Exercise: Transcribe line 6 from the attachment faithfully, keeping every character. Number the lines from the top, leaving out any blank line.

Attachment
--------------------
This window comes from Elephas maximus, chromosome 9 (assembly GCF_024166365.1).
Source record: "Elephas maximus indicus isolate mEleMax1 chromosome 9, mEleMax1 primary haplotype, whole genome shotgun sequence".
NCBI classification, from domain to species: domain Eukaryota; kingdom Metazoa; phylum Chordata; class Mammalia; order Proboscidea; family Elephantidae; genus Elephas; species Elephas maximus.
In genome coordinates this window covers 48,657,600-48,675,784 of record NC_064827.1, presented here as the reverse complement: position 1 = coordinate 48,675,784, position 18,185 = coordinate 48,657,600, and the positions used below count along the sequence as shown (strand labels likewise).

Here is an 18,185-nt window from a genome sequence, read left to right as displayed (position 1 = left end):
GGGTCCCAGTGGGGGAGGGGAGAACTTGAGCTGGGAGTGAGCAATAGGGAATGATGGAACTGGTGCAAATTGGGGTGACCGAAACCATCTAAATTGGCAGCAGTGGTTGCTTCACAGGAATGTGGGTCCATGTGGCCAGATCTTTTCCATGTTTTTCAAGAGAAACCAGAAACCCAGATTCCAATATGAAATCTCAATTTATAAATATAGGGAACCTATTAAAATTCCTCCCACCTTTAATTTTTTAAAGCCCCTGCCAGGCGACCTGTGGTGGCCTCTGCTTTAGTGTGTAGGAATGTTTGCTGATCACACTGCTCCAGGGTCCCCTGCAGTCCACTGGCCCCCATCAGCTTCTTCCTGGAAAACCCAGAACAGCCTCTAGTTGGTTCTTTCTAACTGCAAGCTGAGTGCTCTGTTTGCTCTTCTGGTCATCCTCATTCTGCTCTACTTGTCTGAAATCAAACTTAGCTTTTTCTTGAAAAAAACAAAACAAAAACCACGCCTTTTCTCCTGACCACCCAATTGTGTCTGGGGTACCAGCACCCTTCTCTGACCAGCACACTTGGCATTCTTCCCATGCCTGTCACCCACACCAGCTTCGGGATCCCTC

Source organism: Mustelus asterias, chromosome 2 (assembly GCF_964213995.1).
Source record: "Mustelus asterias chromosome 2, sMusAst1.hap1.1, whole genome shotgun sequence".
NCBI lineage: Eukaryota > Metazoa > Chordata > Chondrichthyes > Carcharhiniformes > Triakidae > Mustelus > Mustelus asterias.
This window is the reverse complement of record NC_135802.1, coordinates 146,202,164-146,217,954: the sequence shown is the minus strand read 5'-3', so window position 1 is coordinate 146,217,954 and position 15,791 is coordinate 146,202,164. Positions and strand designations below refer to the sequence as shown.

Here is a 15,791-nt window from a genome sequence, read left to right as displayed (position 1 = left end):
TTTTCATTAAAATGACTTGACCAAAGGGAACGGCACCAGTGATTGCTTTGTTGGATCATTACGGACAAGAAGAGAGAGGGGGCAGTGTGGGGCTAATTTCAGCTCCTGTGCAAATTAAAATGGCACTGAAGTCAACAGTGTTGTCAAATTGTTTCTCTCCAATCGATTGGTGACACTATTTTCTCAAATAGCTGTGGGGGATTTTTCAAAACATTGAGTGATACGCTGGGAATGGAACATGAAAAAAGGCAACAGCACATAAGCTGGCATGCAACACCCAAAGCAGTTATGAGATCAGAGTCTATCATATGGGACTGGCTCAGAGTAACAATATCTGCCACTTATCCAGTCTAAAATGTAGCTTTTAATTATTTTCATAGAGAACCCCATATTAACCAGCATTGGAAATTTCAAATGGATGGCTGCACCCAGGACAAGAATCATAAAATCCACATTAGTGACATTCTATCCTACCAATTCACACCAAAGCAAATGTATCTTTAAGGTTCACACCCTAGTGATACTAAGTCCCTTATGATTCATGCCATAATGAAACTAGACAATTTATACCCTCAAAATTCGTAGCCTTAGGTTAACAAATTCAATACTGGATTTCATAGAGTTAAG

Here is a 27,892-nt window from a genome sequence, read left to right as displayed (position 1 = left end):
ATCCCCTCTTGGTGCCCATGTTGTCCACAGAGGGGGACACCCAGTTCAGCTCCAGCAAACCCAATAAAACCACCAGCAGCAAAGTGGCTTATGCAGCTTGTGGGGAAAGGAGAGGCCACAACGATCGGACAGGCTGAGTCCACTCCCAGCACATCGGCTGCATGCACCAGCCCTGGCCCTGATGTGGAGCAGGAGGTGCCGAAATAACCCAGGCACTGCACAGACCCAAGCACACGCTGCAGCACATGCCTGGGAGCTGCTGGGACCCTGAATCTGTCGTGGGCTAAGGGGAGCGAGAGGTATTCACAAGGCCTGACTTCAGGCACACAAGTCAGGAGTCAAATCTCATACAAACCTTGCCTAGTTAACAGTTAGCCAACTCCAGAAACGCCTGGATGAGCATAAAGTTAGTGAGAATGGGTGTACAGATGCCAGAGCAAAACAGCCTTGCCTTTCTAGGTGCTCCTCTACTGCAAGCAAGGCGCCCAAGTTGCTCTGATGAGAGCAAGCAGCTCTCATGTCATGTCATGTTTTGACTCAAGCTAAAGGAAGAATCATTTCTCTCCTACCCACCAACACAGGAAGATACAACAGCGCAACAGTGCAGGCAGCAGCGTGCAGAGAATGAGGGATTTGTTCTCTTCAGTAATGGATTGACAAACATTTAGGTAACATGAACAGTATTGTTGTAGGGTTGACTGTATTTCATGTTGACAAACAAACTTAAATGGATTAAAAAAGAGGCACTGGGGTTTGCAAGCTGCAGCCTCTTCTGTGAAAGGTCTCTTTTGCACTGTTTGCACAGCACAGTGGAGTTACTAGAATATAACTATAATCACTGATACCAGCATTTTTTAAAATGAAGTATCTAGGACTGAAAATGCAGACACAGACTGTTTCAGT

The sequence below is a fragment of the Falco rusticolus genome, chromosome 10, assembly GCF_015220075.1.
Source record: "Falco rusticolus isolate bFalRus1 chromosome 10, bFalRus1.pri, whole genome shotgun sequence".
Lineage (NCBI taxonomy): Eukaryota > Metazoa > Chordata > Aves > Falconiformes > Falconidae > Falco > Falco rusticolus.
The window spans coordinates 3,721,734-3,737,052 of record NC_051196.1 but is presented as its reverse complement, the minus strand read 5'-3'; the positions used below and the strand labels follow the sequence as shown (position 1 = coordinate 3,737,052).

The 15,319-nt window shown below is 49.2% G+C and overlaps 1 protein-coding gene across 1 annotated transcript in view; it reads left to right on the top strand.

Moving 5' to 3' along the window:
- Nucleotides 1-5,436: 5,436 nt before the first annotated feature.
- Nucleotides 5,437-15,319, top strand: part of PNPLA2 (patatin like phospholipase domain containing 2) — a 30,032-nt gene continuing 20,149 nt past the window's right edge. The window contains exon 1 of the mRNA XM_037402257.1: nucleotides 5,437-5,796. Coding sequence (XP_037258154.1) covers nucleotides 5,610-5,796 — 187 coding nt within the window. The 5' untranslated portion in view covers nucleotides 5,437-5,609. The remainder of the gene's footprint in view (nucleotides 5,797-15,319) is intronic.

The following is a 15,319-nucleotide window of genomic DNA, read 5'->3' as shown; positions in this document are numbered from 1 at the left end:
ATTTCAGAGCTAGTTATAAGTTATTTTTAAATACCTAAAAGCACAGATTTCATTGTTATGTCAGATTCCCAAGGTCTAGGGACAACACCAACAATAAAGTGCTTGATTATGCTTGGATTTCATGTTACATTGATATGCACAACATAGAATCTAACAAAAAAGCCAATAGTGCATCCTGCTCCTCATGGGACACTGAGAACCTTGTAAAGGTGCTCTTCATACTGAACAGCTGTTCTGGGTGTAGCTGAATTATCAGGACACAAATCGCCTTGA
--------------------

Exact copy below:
GGGTCCCAGTGGGGGAGGGGAGAACTTGAGCTGGGAGTGAGCAATAGGGAATGATGGAACTGGTGCAAATTGGGGTGACCGAAACCATCTAAATTGGCAGCAGTGGTTGCTTCACAGGAATGTGGGTCCATGTGGCCAGATCTTTTCCATGTTTTTCAAGAGAAACCAGAAACCCAGATTCCAATATGAAATCTCAATTTATAAATATAGGGAACCTATTAAAATTCCTCCCACCTTTAATTTTTTAAAGCCCCTGCCAGGCGACCTGTGGTGGCCTCTGCTTTAGTGTGTAGGAATGTTTGCTGATCACACTGCTCCAGGGTCCCCTGCAGTCCACTGGCCCCCATCAGCTTCTTCCTGGAAAACCCAGAACAGCCTCTAGTTGGTTCTTTCTAACTGCAAGCTGAGTGCTCTGTTTGCTCTTCTGGTCATCCTCATTCTGCTCTACTTGTCTGAAATCAAACTTAGCTTTTTCTTGAAAAAAACAAAACAAAAACCACGCCTTTTCTCCTGACCACCCAATTGTGTCTGGGGTACCAGCACCCTTCTCTGACCAGCACACTTGGCATTCTTCCCATGCCTGTCACCCACACCAGCTTCGGGATCCCTC